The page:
The most compelling facet of last month’s Green Sports Alliance Summit in Santa Clara was the presentation of an illuminating research study on the attitudes of sports fans towards the environment/environmentally-related issues.
The study’s key findings were presented by Steve Seiferheld of Haddonfield, NJ-based Turnkey Intelligence, the Sports and Entertainment industry’s leading business intelligence firm. Clients include the major sports leagues, teams, sports media and Fortune 500 firms involved in sports sponsorship and/or advertising.
GSB sat down recently with Mr. Seiferheld to dig deeper into the study.
GreenSportsBlog: Turnkey Intelligence certainly has taken a leadership role in sports-related market research. Is this the first time you’ve ever been tasked with a sustainability-related study?
Steve Seiferheld: We’ve never been asked to conduct an environmentally related-study before during my five-year tenure, so, for me, it was an intriguing topic.
GSB: Did you have any preconceived notions about the Green-Sports intersection?
Steve: At the beginning, we thought it meant basic things like recycling at sports events, alternative energy generation on site, things like that. But, after conducting the study and especially attending the Summit in Santa Clara, I saw that the topic was much richer, and that the power of Green-Sports was much greater than we had originally thought.
A bunch of companies that supply the sports industry showed off amazing products and technologies like Owareco, which has a product that efficiently separates solid and liquid food waste at sporting events, reusing the liquid and turning the solid waste into compost. The Summit was truly eye-opening and went way beyond our expectations.
GSB: I certainly learned a lot–especially at the presentation of Turnkey’s research on sports fans (I was hoping the fan would be a major focus of the Summit and I was not disappointed) and the environment. How was the study structured?
Steve: It was an online survey of 1,000 people that were all at least casual sports fans and sports events attendees–they had to have attended at least two sports events in the past year. Everything else mirrored the census: gender, geography, income, etc. So it was a representative, projectable sample.
GSB: I found the presentation of the key findings on the spending habits of green sports fans and also the intersection of women sports fans and the environment to be very powerful. Why do think that was the case?
Steve: It was powerful because it was realistic yet eye-opening at the same time. We learned that sports fans care disproportionately about the environment. A 2013 Harris study of Americans showed that 62 percent care about the environment. Our study of sports fans showed that 81 percent care about the environment.
Other similar questions showed the same disproportionality. So sports fans care about the environment? Not surprising. That it’s disproportionate to the general population? Eye-opening.
Steve Seiferheld of Turnkey Intelligence presented results of a quantitative study of the intersection of Green and Sports at last month’s Green Sports Alliance Summit. (Photo Credit: Steve Seiferheld)
GSB: How does this “caring about the environment” translate into fans’ attitudes towards teams and leagues on green issues?
Steve: The study showed that sports fans expect teams to be green. Here are the numbers:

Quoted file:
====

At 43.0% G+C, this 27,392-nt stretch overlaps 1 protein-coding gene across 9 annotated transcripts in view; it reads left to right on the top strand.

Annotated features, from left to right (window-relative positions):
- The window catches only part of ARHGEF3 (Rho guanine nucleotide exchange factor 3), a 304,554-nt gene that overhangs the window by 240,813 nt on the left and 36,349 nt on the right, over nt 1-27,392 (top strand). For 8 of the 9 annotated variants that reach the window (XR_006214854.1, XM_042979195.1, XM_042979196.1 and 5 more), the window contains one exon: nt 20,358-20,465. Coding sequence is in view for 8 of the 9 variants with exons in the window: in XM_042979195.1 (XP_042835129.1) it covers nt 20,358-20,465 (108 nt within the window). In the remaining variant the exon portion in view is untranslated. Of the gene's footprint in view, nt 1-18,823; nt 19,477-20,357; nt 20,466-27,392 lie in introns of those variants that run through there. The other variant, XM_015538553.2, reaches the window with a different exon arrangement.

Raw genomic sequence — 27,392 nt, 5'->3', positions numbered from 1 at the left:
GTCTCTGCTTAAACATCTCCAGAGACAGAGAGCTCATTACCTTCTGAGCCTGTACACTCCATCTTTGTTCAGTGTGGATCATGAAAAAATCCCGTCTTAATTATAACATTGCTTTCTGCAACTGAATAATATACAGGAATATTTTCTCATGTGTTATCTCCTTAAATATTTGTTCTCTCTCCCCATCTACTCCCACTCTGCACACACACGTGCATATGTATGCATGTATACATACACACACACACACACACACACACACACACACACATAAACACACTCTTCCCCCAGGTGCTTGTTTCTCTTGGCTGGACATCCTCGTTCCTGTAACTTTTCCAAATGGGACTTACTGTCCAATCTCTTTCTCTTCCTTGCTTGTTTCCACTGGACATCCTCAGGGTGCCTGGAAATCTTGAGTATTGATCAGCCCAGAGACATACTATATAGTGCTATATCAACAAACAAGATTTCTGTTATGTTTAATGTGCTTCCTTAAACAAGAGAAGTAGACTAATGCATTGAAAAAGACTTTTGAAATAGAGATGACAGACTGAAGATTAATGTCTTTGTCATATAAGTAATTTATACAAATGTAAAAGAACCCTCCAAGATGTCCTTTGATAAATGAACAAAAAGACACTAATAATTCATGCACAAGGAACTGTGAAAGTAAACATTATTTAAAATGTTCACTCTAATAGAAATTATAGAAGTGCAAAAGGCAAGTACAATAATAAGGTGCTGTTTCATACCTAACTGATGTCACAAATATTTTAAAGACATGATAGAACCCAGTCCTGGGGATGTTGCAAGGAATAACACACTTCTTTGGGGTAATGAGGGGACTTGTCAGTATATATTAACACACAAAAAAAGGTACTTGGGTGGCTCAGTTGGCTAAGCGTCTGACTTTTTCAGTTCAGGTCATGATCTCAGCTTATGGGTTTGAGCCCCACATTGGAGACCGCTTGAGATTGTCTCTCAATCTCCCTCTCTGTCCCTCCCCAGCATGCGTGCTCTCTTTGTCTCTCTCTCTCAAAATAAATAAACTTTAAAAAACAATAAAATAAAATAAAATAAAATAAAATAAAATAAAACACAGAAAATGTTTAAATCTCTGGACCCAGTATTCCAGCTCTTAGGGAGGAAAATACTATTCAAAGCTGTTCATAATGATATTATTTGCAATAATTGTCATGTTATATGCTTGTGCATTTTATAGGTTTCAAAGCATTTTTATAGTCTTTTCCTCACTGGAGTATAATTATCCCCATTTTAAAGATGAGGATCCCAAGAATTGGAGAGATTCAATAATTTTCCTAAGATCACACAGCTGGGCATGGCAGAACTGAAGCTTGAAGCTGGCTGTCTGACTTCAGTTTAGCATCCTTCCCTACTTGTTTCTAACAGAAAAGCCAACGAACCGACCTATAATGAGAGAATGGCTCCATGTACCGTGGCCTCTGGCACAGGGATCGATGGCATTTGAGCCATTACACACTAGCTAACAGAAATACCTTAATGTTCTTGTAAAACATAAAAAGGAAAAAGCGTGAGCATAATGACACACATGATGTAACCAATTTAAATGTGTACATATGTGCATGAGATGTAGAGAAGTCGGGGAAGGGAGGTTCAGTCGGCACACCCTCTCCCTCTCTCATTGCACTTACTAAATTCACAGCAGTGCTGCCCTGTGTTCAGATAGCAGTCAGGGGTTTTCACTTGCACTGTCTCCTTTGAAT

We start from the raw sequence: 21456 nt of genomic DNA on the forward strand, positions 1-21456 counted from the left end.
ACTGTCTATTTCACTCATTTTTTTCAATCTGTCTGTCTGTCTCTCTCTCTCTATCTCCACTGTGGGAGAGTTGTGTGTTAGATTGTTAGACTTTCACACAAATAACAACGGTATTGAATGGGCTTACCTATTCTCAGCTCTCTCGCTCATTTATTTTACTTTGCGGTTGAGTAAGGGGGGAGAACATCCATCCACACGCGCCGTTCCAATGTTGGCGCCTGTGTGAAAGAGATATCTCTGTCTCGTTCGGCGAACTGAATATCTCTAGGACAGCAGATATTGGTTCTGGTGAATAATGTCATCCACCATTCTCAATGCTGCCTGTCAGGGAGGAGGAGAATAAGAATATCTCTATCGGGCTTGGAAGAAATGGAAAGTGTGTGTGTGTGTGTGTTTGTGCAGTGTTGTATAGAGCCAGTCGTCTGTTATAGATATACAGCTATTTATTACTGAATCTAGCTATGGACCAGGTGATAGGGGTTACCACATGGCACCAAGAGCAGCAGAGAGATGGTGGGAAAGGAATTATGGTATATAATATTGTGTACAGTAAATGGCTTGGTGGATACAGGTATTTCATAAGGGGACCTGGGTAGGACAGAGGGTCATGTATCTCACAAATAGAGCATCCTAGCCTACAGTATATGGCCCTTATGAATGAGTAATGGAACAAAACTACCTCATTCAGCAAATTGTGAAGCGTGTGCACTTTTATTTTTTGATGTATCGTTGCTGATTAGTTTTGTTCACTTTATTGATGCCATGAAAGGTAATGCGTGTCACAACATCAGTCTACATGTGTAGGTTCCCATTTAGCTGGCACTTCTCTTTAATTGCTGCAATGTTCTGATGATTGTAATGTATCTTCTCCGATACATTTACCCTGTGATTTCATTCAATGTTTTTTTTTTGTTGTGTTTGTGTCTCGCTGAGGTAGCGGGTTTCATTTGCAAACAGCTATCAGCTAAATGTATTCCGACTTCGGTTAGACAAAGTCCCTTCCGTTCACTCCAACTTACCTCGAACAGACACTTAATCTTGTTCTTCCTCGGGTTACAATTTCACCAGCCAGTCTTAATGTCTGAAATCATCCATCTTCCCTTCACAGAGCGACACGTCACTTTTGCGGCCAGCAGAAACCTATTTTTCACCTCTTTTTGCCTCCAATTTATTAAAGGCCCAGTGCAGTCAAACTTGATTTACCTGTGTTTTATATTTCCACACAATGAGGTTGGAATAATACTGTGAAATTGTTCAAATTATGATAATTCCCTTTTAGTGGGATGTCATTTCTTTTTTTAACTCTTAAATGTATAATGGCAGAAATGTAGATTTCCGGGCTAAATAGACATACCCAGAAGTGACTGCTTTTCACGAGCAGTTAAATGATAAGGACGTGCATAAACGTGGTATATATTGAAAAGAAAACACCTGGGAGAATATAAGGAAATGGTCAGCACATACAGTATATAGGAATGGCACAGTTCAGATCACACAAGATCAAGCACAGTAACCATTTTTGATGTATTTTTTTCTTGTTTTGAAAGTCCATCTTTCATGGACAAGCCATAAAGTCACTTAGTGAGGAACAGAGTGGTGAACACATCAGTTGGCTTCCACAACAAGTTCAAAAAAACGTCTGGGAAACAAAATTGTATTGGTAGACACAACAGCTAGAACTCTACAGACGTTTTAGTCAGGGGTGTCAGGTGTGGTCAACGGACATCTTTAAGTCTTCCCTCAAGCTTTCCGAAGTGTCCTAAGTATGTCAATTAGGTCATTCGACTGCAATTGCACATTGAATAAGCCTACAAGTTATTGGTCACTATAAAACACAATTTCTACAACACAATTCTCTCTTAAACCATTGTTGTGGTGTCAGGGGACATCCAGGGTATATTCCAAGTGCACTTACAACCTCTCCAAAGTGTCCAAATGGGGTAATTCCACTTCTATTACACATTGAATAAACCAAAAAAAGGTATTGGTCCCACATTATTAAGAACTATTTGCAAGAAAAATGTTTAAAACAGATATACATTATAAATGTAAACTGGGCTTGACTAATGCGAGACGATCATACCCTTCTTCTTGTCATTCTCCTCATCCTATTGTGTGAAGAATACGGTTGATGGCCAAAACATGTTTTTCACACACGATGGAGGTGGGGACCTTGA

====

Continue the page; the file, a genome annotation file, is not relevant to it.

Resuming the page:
- 73 percent expect teams to separate trash and recycle.
- 68 percent expect them to donate unused food concessions.
- 59 percent want teams to use reusable cups, and so on down to 38 percent expect teams to play in LEED Certified facilities.
These are strong numbers.
GSB: What about women sports fans and the environment?
Steve: The study is very clear: Environmental activities give sports teams a great avenue with which to engage female sports fans.
GSB: How do we know this?
Steve: Here’s how: 67 percent of surveyed women sports fans describe themselves as “avid”, but 87 percent are concerned about the environment. While 82 percent of our surveyed men were self-described as avid, only 75 percent are concerned about the environment. Among all women sports fans, 51 percent would participate in a league- or team-run event that benefits the environment as compared to 39 percent of male fans.
GSB: So, if you were a team or a league, what would you do as it relates to connecting with women fans?
Steve: I don’t think teams have to shout “WE’RE GREEN!!” to women. Women are smart–they’ll get it without being hit over the head with it. Instead, they should go with community engagement programs that are green–i.e. planting trees, greening schools, etc.–and theoretically these programs will have a natural appeal for the female fan base.
GSB: What other major insights did the study reveal?
Steve: Here’s a big one: That more environmentally conscious fans spend more on tickets by about 20 percent. Fans who self-identify as more green spend, on average, $403 on tickets per year as compared to $340/year for their less green counterparts.
GSB: Could there be other factors at play that explain this difference
Steve: We thought the same and looked at the data a bunch of different ways. There was no meaningful difference in terms of amount spent on tickets when you checked for fan “avidity”, income, geography. The difference showed up only in relative greenness—and that means teams risk alienating their better spending fans by NOT utilizing sustainable, green technologies and approaches.
GSB: That is powerful indeed! Will there be a follow up study next year or the year after? It would be interesting to see if trends change.
Steve: We really enjoyed working with the Alliance and would love to do more. And, although nothing is set yet for 2015, we hope to have conversations soon that will get things rolling.
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